The U.S. Treasury has finally taken a small step toward trusting markets. It normally cuts deals with banks before investors can make an offer on the taxpayers’ warrants. Taxpayers obtained warrants as part of their banking sector bailout in the Troubled Asset Relief Program (TARP).
Yet, before Thanksgiving it announced that it would be auctioning off the warrants of JP Morgan Chase (NYSE:JPM), Capital One Financial (NYSE:COF), and TCF Financial (TCB). According to Dow Jones Newswires, this Thursday, December 3, 2009, it will auction off taxpayers' nearly 12.7 million warrants to buy Capital One Financial (COF) stock.
These warrants that expire on November 14, 2018, give the holder the right to buy a share of Capital One’s stock at a price of $42.13 per share at any time before the expiration date. According to the preliminary prospectus, these warrants will trade on the secondary market under the ticker COF-W.
The second price, sealed bid, Dutch auction mechanism outlined in the prospectus is very conducive to small investors participating. The minimum lot size is 100 shares like most option contracts. The highest price that sells all the warrants (subject to a reserve price of $7.50) is the uniform price that all bidders pay. If an investor bids over the reserve price, he or she will receive all the warrants she bid on. Only bidders that bid the reserve price will get a fraction of their desired quantity. It is generally optimal for bidders to bid their maximum willingness to pay in a second price, Dutch auction.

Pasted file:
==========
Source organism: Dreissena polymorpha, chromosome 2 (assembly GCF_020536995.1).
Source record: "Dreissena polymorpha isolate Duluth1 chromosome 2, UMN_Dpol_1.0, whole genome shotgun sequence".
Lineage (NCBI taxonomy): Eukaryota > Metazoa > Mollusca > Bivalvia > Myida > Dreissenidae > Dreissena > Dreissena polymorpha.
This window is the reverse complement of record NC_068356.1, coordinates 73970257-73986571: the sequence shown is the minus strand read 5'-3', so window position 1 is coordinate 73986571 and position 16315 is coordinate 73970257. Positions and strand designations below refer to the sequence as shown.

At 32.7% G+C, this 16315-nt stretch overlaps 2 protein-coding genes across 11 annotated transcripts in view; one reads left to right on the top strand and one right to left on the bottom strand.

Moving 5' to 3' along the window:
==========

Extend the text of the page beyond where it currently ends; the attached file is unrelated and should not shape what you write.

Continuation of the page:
Consider the following example where about 12.7 million warrants are being auctioned. Bidder A bids for 2 million warrants at $25 per warrant; Bidder B bids for 10 million warrants at $24 per warrant; and Bidder C bids for 1 million warrants at $21 per warrant. If all other bids are lower than bidder C, then the price set by auction is $21 per warrant. Bidder A gets 2 million warrants, and Bidder B gets 10 million warrants. Bidder C gets about 0.7 million warrants or about 70 percent of her desired quantity while the higher bidders get all the warrants they wanted.
In 1983, the U.S. Treasury auctioned warrants obtained from bailing out Chrysler Motors for $311 million or about $675 million in 2009 dollars, according to my short paper. Chrysler was the winning bidder. Nevertheless, the bidding process was substantially different. A bid had to be for all the warrants on offer not small lots of 100.
Further, it was a first price, sealed bid auction. I estimated that the Chrysler auction came much closer to my middle estimate of the theoretic value of the warrants than negotiations had achieved for the first twelve TARP warrant repurchases.
Whether or not investors endorse or reject my estimates of $19 to $30 per warrant, I am glad we are putting our faith in markets not bureaucrats even for just one day.
Disclosure: This is not investment advice. Warrants take active management and may not be suitable investments for some investors. I do not plan to bid in the upcoming warrant auctions. I own broad-based index funds. I do not have long or short positions in individual securities issued by Capital One. I have no positions in COF, JPM or TCB.